Sites, Sponsors Should Carefully Negotiate Who’s on the Hook for Patient Injuries
When negotiating a Clinical Trial Agreement (CTA), it’s essential that sites know what to look for and how to negotiate with sponsors when it comes to patient injury provision language.
What’s at stake could involve thousands, sometimes millions, of dollars in unexpected costs, not to mention the time involved sorting out who is responsible for paying patient injury reimbursements. What’s critical is for sites and sponsors to craft CTA language that makes these responsibilities crystal-clear. To be sure, experts advise that sites have a comprehensive strategy in place to manage potential patient injuries, effectively track adverse events (AEs) through various departments and avoid double-billing the wrong party or not billing at all (CenterWatch Weekly, March 14).
“Subject injury is one of the most important provisions for sites to carefully review and negotiate,” Casi Morales, contract manager for the University of Utah Health’s Utah Trial Innovation Center, told CenterWatch Weekly. “There is additional responsibility for the site with regard to this provision, as it can directly affect the study participant and ensure their full payment for all diagnosis and treatment costs for injuries that arise as a result of participation in the study.”
Sites should be wary of conditional language in the CTA’s patient injury provision that says sponsor obligations only apply if certain conditions occur — such as if the site immediately notifies the sponsor of injuries. It also includes language that imposes time limits, such as “during the study,” says Jody Ingebritsen-Howe, manager for clinical research contracts and compliance at WCG.
In language defining what an injury is, a sponsor might propose something such as: “A subject injury shall mean an unanticipated, immediate physical injury suffered by a study participant as a direct result of the study drug as determined by the sponsor.” There are a number of words and phrases that sites should focus on, including:
- Unanticipated — this only includes unexpected injuries, not the potential risks outlined in an informed consent form (ICF);
- Immediate — too vague and may not cover participant injuries that manifest much later;
- Physical injury — defines an injury as anything that obviously affects physicality but doesn’t account for changes to mental health as a result of the interventional product.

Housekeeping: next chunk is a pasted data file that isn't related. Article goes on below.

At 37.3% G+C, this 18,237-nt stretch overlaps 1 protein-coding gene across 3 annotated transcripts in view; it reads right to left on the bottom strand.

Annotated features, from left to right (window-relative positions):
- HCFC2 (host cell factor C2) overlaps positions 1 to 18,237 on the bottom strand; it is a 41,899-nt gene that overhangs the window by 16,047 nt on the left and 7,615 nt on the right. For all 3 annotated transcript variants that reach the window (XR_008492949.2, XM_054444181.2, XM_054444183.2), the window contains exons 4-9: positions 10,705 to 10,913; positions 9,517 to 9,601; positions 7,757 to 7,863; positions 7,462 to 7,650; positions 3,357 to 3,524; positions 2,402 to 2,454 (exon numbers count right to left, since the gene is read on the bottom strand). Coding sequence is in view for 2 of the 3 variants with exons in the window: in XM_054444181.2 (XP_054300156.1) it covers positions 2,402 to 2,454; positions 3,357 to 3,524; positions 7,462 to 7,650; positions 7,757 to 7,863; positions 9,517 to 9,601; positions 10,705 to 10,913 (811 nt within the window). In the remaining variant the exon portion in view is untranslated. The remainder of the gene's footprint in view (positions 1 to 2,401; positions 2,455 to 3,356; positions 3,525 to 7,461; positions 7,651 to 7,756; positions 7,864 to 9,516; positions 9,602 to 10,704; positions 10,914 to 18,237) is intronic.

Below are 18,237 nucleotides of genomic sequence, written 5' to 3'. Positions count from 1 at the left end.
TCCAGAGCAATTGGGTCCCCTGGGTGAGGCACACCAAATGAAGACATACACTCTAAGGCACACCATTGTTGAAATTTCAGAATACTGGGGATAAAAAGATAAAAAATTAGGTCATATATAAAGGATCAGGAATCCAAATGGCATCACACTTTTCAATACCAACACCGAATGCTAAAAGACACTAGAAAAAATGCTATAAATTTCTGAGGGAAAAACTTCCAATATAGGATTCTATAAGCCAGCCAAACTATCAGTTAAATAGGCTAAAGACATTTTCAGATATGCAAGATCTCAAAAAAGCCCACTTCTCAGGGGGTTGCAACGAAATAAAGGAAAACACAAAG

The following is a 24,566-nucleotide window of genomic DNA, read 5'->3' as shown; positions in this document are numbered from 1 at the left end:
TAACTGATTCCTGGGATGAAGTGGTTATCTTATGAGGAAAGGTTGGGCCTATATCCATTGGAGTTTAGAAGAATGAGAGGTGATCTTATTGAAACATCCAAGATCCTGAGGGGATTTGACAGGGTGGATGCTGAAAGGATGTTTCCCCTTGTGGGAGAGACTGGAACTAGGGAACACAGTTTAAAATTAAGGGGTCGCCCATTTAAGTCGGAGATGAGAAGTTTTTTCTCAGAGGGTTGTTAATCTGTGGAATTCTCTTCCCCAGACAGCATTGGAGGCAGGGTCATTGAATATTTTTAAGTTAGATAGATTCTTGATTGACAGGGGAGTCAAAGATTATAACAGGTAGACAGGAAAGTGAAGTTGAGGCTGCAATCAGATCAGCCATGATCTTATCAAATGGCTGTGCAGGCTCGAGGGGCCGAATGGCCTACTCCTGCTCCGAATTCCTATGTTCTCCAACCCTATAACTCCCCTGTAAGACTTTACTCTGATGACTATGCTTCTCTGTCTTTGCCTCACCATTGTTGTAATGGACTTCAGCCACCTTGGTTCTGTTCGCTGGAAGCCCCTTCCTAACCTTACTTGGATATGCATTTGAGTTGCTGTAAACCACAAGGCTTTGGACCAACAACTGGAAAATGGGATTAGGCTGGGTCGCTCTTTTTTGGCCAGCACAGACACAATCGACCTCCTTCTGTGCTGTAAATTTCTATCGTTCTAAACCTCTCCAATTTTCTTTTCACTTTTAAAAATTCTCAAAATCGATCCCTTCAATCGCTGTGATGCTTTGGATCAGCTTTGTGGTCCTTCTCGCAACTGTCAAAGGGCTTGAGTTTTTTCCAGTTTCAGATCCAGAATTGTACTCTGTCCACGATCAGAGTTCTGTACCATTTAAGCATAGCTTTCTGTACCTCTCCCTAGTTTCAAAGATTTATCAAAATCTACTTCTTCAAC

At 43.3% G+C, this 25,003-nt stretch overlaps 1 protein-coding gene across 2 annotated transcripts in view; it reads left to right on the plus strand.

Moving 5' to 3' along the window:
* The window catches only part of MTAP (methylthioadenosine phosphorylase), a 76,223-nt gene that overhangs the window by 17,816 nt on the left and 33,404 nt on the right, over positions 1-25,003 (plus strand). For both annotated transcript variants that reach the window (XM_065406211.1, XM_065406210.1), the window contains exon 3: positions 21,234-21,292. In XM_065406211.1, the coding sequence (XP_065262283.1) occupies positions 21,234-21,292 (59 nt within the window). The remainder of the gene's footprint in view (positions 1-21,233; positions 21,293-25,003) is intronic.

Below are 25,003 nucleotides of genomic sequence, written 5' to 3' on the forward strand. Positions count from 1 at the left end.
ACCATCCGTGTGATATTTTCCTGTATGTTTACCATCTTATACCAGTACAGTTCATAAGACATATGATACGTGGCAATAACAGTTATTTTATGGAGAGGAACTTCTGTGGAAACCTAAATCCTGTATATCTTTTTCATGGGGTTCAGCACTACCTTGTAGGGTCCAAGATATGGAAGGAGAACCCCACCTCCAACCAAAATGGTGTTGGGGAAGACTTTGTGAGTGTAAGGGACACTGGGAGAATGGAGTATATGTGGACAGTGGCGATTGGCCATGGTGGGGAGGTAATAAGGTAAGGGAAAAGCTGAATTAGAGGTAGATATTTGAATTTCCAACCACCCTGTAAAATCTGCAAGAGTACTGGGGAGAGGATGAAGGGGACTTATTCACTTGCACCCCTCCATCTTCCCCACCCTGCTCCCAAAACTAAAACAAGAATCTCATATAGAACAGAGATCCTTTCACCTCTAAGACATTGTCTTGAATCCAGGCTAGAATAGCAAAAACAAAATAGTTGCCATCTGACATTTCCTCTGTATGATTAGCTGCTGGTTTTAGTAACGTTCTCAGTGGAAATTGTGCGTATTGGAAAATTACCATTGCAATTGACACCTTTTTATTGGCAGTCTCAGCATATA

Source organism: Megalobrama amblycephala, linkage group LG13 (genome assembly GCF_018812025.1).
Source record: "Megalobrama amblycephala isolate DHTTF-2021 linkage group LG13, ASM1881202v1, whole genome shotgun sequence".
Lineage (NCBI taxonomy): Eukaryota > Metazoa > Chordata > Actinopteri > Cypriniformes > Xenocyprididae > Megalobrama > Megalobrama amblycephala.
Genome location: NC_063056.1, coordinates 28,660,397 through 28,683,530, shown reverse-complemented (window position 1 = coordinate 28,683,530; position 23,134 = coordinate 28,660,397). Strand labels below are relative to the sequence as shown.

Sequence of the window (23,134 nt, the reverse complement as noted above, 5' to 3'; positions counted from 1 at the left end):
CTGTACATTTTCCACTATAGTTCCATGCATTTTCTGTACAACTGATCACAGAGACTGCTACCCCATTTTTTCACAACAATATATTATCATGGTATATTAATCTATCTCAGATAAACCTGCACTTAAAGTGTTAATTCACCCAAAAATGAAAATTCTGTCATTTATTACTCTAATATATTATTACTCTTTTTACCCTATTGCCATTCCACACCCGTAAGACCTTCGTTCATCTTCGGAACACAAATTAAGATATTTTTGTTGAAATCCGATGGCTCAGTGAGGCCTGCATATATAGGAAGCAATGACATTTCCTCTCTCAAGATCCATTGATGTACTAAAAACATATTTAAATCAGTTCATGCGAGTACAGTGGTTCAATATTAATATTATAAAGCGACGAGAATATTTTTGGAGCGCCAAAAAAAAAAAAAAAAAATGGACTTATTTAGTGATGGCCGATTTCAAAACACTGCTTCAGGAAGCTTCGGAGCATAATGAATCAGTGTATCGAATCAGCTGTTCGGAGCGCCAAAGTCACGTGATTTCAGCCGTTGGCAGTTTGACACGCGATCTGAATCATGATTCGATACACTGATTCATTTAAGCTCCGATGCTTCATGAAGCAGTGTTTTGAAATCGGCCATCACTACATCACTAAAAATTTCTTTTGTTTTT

- Direct result — may be acceptable in vaccine trials where an injection site reaction or minor infection can be clearly attributed to the vaccine, but should be questioned for trials of drugs or devices that have more systemic effects;
- Of the study drug — too restrictive, as an injury should be defined as anything arising from the study, including protocol-mandated activities or instructions; and
- As determined by the sponsor — creates a potential conflict of interest.
Morales echoes the need for sites to negotiate language that lets the sponsor take part in the determination process. “Allowing the sponsor to participate in this determination, particularly as dictated by contract, could be viewed as a conflict of interest as it directly affects their own liability for the injury,” she explains.
Address a problematic injury definition by pushing for a sentence similar to: “A ‘subject injury’ shall mean an injury and/or illness suffered by a study participant as a result of the study drug or any procedure required by the protocol as determined by the investigator,” Ingebritsen-Howe advises.
In defining sponsor responsibilities, a sentence such as the “sponsor will pay for the reasonable and necessary expenses incurred at sites and resulting from emergency care required for any subject injuries that are not covered by a study participant’s insurance” also contains some concerning language:
- Expenses incurred at sites — should be contested because there’s no guarantee a participant who has a reaction will be treated at the site. If the reaction occurs outside the trial, they could be taken to a facility that is not the trial site; and